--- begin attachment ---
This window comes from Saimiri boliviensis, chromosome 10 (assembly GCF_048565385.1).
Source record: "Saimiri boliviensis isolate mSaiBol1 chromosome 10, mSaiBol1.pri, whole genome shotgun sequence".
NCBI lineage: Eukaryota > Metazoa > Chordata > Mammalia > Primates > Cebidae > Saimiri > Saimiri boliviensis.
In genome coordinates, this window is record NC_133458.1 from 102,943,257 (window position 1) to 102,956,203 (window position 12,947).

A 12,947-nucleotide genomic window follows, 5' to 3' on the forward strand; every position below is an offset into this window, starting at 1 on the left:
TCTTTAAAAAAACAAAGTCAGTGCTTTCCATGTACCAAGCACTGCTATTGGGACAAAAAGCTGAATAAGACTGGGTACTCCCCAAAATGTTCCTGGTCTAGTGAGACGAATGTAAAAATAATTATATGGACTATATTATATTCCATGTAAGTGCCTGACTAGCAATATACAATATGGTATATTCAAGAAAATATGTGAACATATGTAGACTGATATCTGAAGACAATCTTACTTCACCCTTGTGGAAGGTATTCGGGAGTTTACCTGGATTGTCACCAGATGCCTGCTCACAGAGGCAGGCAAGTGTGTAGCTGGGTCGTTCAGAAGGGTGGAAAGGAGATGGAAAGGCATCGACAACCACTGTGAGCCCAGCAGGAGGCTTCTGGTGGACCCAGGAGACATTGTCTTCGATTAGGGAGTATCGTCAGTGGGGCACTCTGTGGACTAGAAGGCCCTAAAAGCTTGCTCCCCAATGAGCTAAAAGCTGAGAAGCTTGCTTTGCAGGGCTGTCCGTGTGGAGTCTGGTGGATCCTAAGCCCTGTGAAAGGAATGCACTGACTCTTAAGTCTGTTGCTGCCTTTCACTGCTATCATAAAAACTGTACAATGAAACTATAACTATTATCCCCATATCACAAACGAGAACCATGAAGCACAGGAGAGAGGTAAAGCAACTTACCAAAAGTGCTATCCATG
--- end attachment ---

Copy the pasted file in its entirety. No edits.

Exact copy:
This window comes from Saimiri boliviensis, chromosome 10 (assembly GCF_048565385.1).
Source record: "Saimiri boliviensis isolate mSaiBol1 chromosome 10, mSaiBol1.pri, whole genome shotgun sequence".
NCBI lineage: Eukaryota > Metazoa > Chordata > Mammalia > Primates > Cebidae > Saimiri > Saimiri boliviensis.
In genome coordinates, this window is record NC_133458.1 from 102,943,257 (window position 1) to 102,956,203 (window position 12,947).

A 12,947-nucleotide genomic window follows, 5' to 3' on the forward strand; every position below is an offset into this window, starting at 1 on the left:
TCTTTAAAAAAACAAAGTCAGTGCTTTCCATGTACCAAGCACTGCTATTGGGACAAAAAGCTGAATAAGACTGGGTACTCCCCAAAATGTTCCTGGTCTAGTGAGACGAATGTAAAAATAATTATATGGACTATATTATATTCCATGTAAGTGCCTGACTAGCAATATACAATATGGTATATTCAAGAAAATATGTGAACATATGTAGACTGATATCTGAAGACAATCTTACTTCACCCTTGTGGAAGGTATTCGGGAGTTTACCTGGATTGTCACCAGATGCCTGCTCACAGAGGCAGGCAAGTGTGTAGCTGGGTCGTTCAGAAGGGTGGAAAGGAGATGGAAAGGCATCGACAACCACTGTGAGCCCAGCAGGAGGCTTCTGGTGGACCCAGGAGACATTGTCTTCGATTAGGGAGTATCGTCAGTGGGGCACTCTGTGGACTAGAAGGCCCTAAAAGCTTGCTCCCCAATGAGCTAAAAGCTGAGAAGCTTGCTTTGCAGGGCTGTCCGTGTGGAGTCTGGTGGATCCTAAGCCCTGTGAAAGGAATGCACTGACTCTTAAGTCTGTTGCTGCCTTTCACTGCTATCATAAAAACTGTACAATGAAACTATAACTATTATCCCCATATCACAAACGAGAACCATGAAGCACAGGAGAGAGGTAAAGCAACTTACCAAAAGTGCTATCCATG